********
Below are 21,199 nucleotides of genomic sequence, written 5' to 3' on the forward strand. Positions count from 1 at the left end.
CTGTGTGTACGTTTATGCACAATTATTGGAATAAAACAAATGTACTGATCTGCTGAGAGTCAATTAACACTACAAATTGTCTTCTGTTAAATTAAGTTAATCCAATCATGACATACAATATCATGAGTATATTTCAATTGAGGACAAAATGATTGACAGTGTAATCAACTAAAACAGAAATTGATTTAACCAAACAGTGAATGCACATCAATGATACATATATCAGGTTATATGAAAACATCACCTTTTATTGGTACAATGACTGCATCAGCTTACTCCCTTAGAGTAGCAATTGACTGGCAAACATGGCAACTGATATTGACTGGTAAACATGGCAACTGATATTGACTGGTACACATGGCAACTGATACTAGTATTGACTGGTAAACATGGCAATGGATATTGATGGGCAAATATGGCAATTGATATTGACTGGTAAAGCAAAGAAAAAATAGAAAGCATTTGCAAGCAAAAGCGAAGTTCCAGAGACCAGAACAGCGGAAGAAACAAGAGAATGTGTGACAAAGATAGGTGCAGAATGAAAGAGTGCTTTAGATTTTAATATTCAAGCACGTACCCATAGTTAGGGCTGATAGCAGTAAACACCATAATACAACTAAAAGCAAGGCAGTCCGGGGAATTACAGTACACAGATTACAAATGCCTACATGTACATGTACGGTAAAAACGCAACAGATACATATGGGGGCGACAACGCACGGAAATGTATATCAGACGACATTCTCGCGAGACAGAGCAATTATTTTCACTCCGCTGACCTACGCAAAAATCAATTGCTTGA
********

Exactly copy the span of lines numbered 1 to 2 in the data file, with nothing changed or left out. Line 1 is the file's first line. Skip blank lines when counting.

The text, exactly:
Below are 21,199 nucleotides of genomic sequence, written 5' to 3' on the forward strand. Positions count from 1 at the left end.
CTGTGTGTACGTTTATGCACAATTATTGGAATAAAACAAATGTACTGATCTGCTGAGAGTCAATTAACACTACAAATTGTCTTCTGTTAAATTAAGTTAATCCAATCATGACATACAATATCATGAGTATATTTCAATTGAGGACAAAATGATTGACAGTGTAATCAACTAAAACAGAAATTGATTTAACCAAACAGTGAATGCACATCAATGATACATATATCAGGTTATATGAAAACATCACCTTTTATTGGTACAATGACTGCATCAGCTTACTCCCTTAGAGTAGCAATTGACTGGCAAACATGGCAACTGATATTGACTGGTAAACATGGCAACTGATATTGACTGGTACACATGGCAACTGATACTAGTATTGACTGGTAAACATGGCAATGGATATTGATGGGCAAATATGGCAATTGATATTGACTGGTAAAGCAAAGAAAAAATAGAAAGCATTTGCAAGCAAAAGCGAAGTTCCAGAGACCAGAACAGCGGAAGAAACAAGAGAATGTGTGACAAAGATAGGTGCAGAATGAAAGAGTGCTTTAGATTTTAATATTCAAGCACGTACCCATAGTTAGGGCTGATAGCAGTAAACACCATAATACAACTAAAAGCAAGGCAGTCCGGGGAATTACAGTACACAGATTACAAATGCCTACATGTACATGTACGGTAAAAACGCAACAGATACATATGGGGGCGACAACGCACGGAAATGTATATCAGACGACATTCTCGCGAGACAGAGCAATTATTTTCACTCCGCTGACCTACGCAAAAATCAATTGCTTGA